staffers highlight some of the good news for freedom that came out
of the year that was 2013.

View this article.

from Hit & Run http://reason.com/blog/2013/12/31/good-news-for-freedom-in-2013
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A.M. Links: NYC’s Mayor-Elect Planning To Ban Horse-Drawn Carriages, Russians Round Up Dozens After Bombings, Many Latvians Don’t Want To Adopt the Euro

  • New York City’s Mayor-Elect Bill
    de Blasio
     is planning to ban horse-drawn carriages, which
    he believes are inhumane.
  • Secretary of State
    John Kerry
    will present a “framework proposal” relating to
    peace talks to Israeli and Palestinian leaders later this
    week.
  • The journalist Glenn Greenwald, who has reported on Edward
    Snowden’s leaks, says that the
    NSA does not
    have access to in-flight communications.
  • Nearly
    half of Latvians
    oppose their country adopting the Euro, which
    it will do tomorrow.
  • U.S. population growth is at its
    slowest rate in over 70 years
    , with an increase of only 2.26
    million in the twelve months before July 1, 2013.
  • Russian authorities have
    rounded up dozens of people
    in the wake of the recent suicide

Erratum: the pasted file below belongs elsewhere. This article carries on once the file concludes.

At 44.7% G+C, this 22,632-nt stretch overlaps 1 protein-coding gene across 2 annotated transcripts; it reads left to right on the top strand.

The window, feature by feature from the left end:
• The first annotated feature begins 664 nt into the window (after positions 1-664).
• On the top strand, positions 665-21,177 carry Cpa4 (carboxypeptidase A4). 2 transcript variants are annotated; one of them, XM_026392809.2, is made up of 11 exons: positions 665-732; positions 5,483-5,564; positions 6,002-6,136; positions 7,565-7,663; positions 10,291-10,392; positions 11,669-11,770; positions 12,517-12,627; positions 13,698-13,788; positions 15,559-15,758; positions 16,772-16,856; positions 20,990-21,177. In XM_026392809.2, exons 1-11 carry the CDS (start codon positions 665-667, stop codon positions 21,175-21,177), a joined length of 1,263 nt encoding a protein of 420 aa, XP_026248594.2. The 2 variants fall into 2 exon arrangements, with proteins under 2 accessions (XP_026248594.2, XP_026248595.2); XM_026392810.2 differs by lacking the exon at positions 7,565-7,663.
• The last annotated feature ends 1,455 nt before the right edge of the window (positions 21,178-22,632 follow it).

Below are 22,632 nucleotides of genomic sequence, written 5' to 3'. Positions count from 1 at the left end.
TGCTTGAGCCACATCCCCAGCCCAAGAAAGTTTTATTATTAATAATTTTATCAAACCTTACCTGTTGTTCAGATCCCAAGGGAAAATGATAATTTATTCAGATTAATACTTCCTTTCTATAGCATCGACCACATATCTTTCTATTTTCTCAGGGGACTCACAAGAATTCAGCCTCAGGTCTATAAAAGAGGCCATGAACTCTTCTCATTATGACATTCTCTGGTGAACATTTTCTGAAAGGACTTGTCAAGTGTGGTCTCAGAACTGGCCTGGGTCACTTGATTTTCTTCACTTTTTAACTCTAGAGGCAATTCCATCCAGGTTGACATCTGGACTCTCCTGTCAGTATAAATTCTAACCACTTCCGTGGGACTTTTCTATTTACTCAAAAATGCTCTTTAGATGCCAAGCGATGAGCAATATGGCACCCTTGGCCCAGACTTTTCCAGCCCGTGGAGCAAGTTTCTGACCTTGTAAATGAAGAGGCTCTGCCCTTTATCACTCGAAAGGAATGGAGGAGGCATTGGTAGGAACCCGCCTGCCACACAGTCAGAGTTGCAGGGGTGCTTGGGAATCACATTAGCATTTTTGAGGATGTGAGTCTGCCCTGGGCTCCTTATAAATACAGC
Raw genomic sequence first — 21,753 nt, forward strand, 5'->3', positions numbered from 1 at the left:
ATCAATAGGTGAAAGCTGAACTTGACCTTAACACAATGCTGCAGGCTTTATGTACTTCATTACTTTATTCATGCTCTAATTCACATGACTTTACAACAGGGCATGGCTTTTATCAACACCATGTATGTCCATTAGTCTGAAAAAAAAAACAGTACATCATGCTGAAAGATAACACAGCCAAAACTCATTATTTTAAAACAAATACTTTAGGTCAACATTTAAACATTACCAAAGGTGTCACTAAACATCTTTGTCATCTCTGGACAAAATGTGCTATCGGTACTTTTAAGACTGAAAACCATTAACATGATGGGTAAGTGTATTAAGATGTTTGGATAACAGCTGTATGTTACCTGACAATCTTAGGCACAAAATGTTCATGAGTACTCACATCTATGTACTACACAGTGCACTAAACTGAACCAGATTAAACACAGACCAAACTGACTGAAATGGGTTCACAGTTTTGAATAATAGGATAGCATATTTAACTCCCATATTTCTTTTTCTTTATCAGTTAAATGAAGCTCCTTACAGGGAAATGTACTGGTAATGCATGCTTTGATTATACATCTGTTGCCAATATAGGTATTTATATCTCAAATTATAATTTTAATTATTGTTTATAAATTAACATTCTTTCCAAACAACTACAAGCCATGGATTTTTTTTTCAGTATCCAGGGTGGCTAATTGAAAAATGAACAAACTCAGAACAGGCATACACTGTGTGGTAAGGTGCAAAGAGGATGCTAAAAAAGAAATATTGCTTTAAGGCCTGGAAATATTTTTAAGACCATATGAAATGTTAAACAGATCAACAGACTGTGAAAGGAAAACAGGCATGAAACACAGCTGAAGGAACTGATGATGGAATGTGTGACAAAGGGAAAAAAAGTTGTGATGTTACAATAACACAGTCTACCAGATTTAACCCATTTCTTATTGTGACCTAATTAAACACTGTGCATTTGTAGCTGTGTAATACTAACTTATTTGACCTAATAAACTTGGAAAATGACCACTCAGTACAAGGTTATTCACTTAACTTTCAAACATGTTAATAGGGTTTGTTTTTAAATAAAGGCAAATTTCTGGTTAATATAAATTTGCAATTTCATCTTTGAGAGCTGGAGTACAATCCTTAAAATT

bombings in the city of Volgograd.

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up
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Brian Doherty on Rehabilitating an Unusual Libertarian Heroine

Peter Bagge,
who has drawn comics in reason for over
a decade, is best known for his comic
books Hate and Neat Stuff. More
recently, he has taken a turn toward “graphic biography”
with Woman Rebel: The Margaret Sanger
Story
 (Drawn and Quarterly). Senior Editor Brian Doherty
interviewed Bagge by phone in October.

View this article.

from Hit & Run http://reason.com/blog/2013/12/31/brian-doherty-on-rehabilitating-an-unusu
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Brickbat: What Are You Laughing At?

A court in the
United Arab Emirates has sentenced Shezanne Cassim to one year in
prison and a fine of $2,700 for posting
a parody video
 to the Internet. Cassim’s video poked fun
at local youth who have adopted American hip hop style. Authorities
have refused to say exactly what law the video broke, but Cassim’s
family say he was charged with endangering national security.

from Hit & Run http://reason.com/blog/2013/12/31/brickbat-what-are-you-laughing-at
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Tonight on The Independents: Penn Jillette! Benghazi! NSA! Nick Gillespie!

So big he couldn't fit in the picture. |||Tonight’s live episode of Fox Business
Network’s The
Independents
, which airs at 9 pm ET and then repeats again
at midnight, should be a doozy. First up will be famed entertainer,
bullshit-detector,
and all-around
awesome libertarian